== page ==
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I became familiar with ExPastors.com and their Founder, Bo Lane, a couple of years ago. I’ve stayed in touch with Bo ever since. Over the past year, I’ve considered being more involved. Over the last month, I’ve now taken over as Executive Director of ExPastors.com.

I encourage you to get to know us. We’re not a place for people to bash the Church. We are a ministry that offers help, healing and hope to ex-pastors (for whatever reason they find themselves there), current pastors and church leaders.

We want to see all pastors be healthy physically, spiritually, mentally and emotionally.

I encourage you to browse the website and its articles. See if there’s something there that might educate or encourage you in the season of life you find yourself.

This week (Tuesday) we have a very special guest post by an ex-pastor that hasn’t spoken out for over 2 years. Be sure to keep an eye on us and our articles.

You can do this by signing up for our newsletter, following us on Twitter, and subscribing to our YouTube channel (we are about to launch a new podcast). When you sign up for our newsletter, you will receive a FREE copy of Why Pastors Quit – a must read.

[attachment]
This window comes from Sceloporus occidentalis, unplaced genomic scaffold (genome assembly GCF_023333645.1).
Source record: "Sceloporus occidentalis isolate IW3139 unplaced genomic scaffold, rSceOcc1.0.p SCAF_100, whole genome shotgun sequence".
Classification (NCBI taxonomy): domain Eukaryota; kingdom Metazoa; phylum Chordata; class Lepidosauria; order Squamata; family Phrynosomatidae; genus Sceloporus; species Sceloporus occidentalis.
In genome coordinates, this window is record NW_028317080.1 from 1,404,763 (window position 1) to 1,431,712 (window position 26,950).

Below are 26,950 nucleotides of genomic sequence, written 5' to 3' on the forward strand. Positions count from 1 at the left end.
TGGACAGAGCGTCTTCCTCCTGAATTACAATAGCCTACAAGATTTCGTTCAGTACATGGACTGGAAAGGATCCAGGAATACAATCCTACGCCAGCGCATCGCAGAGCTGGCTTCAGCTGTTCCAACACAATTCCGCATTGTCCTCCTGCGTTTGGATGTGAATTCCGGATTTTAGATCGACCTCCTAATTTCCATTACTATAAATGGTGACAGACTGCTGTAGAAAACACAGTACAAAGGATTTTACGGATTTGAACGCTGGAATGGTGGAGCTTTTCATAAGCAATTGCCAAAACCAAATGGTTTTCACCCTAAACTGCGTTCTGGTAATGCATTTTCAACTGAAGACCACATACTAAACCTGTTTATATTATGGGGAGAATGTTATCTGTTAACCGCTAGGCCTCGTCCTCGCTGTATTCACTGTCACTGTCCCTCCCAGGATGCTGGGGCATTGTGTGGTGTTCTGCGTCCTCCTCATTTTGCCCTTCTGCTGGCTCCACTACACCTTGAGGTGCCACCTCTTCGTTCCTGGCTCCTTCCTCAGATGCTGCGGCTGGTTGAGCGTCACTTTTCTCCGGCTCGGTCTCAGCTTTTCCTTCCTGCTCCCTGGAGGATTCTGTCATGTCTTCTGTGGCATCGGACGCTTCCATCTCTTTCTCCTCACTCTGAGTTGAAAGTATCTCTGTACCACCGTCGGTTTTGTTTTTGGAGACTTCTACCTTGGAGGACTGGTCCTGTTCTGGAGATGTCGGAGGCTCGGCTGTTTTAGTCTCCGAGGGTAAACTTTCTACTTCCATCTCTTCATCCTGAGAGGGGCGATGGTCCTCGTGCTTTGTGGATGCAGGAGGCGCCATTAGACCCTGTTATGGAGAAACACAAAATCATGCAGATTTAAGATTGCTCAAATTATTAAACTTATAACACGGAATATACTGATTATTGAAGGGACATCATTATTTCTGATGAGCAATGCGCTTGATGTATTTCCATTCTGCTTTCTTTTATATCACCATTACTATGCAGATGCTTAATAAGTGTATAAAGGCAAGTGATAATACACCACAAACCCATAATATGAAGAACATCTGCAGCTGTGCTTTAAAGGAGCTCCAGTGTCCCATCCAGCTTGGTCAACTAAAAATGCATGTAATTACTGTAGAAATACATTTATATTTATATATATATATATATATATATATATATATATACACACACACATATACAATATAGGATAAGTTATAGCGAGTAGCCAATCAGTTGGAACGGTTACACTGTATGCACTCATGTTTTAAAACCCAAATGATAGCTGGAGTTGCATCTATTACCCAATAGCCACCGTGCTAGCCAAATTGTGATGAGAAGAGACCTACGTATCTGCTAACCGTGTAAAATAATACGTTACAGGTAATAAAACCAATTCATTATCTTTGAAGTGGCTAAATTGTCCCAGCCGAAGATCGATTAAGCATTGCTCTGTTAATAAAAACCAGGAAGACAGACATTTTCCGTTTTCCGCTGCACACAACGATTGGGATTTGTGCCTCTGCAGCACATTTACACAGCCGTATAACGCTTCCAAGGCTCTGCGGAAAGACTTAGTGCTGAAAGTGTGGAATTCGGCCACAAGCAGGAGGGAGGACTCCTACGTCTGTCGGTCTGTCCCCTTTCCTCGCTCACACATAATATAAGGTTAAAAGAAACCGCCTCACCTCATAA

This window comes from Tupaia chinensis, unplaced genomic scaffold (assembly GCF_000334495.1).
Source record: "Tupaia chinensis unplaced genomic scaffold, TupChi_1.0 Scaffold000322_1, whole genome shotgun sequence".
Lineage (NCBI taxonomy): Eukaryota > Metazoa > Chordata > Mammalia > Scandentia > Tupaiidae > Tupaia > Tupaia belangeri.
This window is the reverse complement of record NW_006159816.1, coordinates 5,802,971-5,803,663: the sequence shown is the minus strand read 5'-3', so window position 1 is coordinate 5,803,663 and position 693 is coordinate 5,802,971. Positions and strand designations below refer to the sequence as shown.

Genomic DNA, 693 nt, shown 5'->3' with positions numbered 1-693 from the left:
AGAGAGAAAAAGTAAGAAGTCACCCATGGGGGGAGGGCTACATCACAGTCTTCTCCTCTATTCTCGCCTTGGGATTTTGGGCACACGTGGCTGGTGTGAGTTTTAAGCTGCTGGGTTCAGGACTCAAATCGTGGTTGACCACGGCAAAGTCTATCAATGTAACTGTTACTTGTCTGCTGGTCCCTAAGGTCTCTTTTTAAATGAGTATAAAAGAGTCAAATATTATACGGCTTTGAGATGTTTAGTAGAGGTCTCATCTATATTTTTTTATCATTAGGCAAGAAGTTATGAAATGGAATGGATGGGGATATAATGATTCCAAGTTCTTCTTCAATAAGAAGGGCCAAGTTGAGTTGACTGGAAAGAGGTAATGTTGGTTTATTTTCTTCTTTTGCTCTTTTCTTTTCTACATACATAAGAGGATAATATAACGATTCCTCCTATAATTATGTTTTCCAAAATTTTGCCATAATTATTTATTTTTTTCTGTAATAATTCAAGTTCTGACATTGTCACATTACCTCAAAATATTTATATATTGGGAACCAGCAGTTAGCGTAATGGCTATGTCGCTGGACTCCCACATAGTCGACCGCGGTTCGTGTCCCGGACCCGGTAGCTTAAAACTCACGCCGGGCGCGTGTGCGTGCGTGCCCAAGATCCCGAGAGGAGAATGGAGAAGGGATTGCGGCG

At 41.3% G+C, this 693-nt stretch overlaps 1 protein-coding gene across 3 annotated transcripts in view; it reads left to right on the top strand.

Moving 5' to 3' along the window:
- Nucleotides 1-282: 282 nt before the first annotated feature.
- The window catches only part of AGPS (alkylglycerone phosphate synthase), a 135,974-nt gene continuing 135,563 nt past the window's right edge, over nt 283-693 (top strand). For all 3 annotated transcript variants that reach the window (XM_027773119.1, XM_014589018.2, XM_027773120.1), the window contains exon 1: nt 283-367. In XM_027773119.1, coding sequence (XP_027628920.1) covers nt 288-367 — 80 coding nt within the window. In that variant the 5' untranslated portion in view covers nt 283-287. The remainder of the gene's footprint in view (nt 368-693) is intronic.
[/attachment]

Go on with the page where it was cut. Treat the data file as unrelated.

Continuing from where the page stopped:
Read the newest post that is up there now. Maybe it will encourage you and offer you hope.

We get unbelievable emails from pastors and ex-pastors from around the world. Join our community and please know: If you’re tired, hurt/wounded, frustrated, burnt out, thinking about taking your life, depressed, anxious – whatever the enemy is attacking you with – I’m here for you. We’re here for you. You have people that care for you and want to help you.

God’s not finished with you. Neither are we. Don’t give up!

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I’m so thankful for all the support and love shown the past week for my new book Strange Leadership: 40 Ways to Lead an Innovative Organization. Strange Leadership has been a bestseller on Amazon and is doing great in the Church Leadership category. I’m very excited to see how God uses this book to impact leaders.